I would wager that either the joy of being done with your studies of the remnants of a hangover prevented you from remembering anything from your college commencement address. I am spending this weekend at a graduation for a family friend at Cornell University, in Ithaca New York, and just heard a convocation from actor James Franco, the Spiderman anti-hero, who has applied considerable effort to academic studies since initially dropping out of UCLA. Observing the controlled chaos of exhaustion from finals, preparing to move out of your dorm for a final time, saying good bye to friends and ensuring the family and friends attending are taken care of properly is enough to cause a minor heart attack. The highlight of your graduation was the key words of wisdom that were spoken from a specially selected person that could pass on words of wisdom to propel you into the future, but do you remember them? We have all seen Steve Jobs 2005 Stanford commencement speech. YouTube offer commencements by Neil Gaiman and Admiral William H. McRaven each offered amazing speeches worthy of your time. If words have meaning then these moments are worth capturing and gleaning at least one takeaway to carry with you. Building a monument and recognizing this rite of passage is important as a mile marker in your life and for those around you. This commentary has been focused on the college grad, however it applies to anyone that has heard a commencement. This topic has grown in importance to me as I have sat in the audience in recent years. Mr. Franco ended with the encouragement to be generous by finding ways to give back to the community. If you don't remember your commencement speech, you can borrow from the 2016 Cornell convocation by the Spiderman anti-hero and embrace the encouragement to live generously.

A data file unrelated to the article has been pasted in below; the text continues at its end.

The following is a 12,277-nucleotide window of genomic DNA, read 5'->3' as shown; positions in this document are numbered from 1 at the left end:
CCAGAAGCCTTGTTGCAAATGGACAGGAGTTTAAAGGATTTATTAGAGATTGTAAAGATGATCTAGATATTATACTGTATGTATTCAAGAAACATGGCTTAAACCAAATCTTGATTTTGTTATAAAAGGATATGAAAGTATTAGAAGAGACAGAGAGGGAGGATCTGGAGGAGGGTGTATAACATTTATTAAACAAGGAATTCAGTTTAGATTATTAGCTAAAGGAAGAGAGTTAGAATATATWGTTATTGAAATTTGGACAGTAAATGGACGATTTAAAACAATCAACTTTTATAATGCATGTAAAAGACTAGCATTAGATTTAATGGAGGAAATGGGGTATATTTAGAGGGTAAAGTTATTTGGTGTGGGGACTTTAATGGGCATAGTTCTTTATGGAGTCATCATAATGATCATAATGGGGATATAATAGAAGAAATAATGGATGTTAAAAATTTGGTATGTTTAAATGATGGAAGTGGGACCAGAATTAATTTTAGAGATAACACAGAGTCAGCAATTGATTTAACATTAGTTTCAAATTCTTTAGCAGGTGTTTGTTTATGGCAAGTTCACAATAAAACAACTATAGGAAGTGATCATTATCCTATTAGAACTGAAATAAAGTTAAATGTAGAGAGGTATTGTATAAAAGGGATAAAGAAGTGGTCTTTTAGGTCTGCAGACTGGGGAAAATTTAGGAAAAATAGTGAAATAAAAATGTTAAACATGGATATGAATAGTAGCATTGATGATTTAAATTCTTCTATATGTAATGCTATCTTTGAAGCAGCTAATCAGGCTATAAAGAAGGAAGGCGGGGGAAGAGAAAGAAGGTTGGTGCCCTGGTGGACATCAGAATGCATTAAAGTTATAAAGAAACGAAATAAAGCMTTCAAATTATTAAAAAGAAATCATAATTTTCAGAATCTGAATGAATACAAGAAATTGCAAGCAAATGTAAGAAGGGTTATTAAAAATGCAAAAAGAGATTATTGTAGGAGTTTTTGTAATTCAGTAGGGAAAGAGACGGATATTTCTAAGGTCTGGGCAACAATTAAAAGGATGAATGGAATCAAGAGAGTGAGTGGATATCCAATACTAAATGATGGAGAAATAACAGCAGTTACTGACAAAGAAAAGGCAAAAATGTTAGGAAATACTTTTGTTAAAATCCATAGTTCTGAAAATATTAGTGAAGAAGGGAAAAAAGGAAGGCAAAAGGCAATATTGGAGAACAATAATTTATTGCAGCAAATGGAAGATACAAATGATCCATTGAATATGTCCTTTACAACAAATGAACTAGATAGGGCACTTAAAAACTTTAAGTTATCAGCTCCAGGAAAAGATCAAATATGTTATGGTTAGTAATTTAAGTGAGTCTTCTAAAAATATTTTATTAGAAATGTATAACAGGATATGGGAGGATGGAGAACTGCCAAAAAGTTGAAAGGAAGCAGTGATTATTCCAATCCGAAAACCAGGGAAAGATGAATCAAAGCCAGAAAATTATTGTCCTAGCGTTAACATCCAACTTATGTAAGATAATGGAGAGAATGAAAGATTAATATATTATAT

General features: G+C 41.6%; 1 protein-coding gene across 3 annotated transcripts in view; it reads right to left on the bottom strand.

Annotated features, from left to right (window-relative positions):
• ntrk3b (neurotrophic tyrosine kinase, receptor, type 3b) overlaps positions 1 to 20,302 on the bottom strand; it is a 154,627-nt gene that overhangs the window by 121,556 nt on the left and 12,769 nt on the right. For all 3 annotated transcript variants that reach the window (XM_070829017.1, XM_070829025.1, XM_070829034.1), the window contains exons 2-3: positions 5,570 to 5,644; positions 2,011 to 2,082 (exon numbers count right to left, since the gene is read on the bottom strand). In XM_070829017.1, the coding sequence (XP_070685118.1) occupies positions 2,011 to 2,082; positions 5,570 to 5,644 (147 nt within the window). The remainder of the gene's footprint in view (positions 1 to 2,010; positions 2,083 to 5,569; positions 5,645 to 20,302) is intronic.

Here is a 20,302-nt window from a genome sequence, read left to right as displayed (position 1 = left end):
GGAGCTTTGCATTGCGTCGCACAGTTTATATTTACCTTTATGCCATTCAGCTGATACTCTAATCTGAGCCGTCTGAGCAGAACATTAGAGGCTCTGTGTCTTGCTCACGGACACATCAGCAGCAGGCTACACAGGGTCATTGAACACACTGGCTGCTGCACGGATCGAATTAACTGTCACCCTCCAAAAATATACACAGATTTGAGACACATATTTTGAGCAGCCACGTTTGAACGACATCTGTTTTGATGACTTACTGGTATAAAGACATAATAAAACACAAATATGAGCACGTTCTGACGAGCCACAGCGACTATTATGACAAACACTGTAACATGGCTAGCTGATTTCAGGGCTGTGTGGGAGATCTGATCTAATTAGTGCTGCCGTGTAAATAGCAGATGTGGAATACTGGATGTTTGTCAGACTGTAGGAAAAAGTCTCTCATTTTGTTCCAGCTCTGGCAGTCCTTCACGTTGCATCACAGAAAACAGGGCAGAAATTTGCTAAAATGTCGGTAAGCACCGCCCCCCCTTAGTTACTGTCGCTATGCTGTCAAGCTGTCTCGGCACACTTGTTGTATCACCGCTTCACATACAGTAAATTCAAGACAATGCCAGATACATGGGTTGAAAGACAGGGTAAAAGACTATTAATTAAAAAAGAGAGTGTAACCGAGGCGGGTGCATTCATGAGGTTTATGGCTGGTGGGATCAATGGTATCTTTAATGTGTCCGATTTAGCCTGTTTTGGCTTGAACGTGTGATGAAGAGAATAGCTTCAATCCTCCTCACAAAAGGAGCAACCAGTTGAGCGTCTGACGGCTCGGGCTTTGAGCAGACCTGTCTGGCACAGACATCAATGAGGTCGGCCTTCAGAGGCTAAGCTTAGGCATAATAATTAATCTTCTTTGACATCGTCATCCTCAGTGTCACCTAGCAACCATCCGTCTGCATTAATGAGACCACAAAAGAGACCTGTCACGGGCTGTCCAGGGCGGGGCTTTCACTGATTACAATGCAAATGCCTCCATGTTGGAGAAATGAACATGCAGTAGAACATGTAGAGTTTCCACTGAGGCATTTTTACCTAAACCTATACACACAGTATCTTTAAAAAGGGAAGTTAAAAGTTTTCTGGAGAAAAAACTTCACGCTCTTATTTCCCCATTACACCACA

Who have been your commencement speakers? Why were they chosen? What could you learn today from revisiting their statements? Have you applied any lessons learned? Were you impressed with anything that was said? What would you share at a commencement if asked?